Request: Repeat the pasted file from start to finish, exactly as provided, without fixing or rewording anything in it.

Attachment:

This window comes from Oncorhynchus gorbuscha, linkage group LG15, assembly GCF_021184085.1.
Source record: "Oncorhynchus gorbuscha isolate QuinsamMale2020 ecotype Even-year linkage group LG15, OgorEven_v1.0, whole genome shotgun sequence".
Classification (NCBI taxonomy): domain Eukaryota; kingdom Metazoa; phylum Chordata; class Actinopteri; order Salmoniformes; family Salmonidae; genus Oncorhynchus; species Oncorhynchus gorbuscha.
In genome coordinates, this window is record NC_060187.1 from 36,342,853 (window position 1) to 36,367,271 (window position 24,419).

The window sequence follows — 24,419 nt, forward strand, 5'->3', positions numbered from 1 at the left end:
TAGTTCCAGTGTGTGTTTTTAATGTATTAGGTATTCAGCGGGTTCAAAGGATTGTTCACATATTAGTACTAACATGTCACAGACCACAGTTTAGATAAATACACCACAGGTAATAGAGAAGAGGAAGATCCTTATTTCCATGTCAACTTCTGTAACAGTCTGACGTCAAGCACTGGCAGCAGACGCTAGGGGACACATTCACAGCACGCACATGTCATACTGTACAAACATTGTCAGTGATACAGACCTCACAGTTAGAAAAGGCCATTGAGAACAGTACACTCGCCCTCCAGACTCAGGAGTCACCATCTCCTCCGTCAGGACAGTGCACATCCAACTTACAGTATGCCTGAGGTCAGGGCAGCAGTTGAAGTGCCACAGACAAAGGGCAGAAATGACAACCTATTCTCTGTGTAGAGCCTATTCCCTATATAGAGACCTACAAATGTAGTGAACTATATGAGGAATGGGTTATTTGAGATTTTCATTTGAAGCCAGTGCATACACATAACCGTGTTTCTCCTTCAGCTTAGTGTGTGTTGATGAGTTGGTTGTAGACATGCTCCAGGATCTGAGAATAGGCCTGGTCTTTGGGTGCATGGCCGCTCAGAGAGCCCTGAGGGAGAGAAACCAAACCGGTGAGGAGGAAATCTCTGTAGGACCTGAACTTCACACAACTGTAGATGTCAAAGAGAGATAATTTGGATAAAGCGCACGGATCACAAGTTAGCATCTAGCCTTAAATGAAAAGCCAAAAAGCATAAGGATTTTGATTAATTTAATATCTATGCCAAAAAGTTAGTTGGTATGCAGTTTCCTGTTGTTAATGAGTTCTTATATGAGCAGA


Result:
This window comes from Oncorhynchus gorbuscha, linkage group LG15, assembly GCF_021184085.1.
Source record: "Oncorhynchus gorbuscha isolate QuinsamMale2020 ecotype Even-year linkage group LG15, OgorEven_v1.0, whole genome shotgun sequence".
Classification (NCBI taxonomy): domain Eukaryota; kingdom Metazoa; phylum Chordata; class Actinopteri; order Salmoniformes; family Salmonidae; genus Oncorhynchus; species Oncorhynchus gorbuscha.
In genome coordinates, this window is record NC_060187.1 from 36,342,853 (window position 1) to 36,367,271 (window position 24,419).

The window sequence follows — 24,419 nt, forward strand, 5'->3', positions numbered from 1 at the left end:
TAGTTCCAGTGTGTGTTTTTAATGTATTAGGTATTCAGCGGGTTCAAAGGATTGTTCACATATTAGTACTAACATGTCACAGACCACAGTTTAGATAAATACACCACAGGTAATAGAGAAGAGGAAGATCCTTATTTCCATGTCAACTTCTGTAACAGTCTGACGTCAAGCACTGGCAGCAGACGCTAGGGGACACATTCACAGCACGCACATGTCATACTGTACAAACATTGTCAGTGATACAGACCTCACAGTTAGAAAAGGCCATTGAGAACAGTACACTCGCCCTCCAGACTCAGGAGTCACCATCTCCTCCGTCAGGACAGTGCACATCCAACTTACAGTATGCCTGAGGTCAGGGCAGCAGTTGAAGTGCCACAGACAAAGGGCAGAAATGACAACCTATTCTCTGTGTAGAGCCTATTCCCTATATAGAGACCTACAAATGTAGTGAACTATATGAGGAATGGGTTATTTGAGATTTTCATTTGAAGCCAGTGCATACACATAACCGTGTTTCTCCTTCAGCTTAGTGTGTGTTGATGAGTTGGTTGTAGACATGCTCCAGGATCTGAGAATAGGCCTGGTCTTTGGGTGCATGGCCGCTCAGAGAGCCCTGAGGGAGAGAAACCAAACCGGTGAGGAGGAAATCTCTGTAGGACCTGAACTTCACACAACTGTAGATGTCAAAGAGAGATAATTTGGATAAAGCGCACGGATCACAAGTTAGCATCTAGCCTTAAATGAAAAGCCAAAAAGCATAAGGATTTTGATTAATTTAATATCTATGCCAAAAAGTTAGTTGGTATGCAGTTTCCTGTTGTTAATGAGTTCTTATATGAGCAGA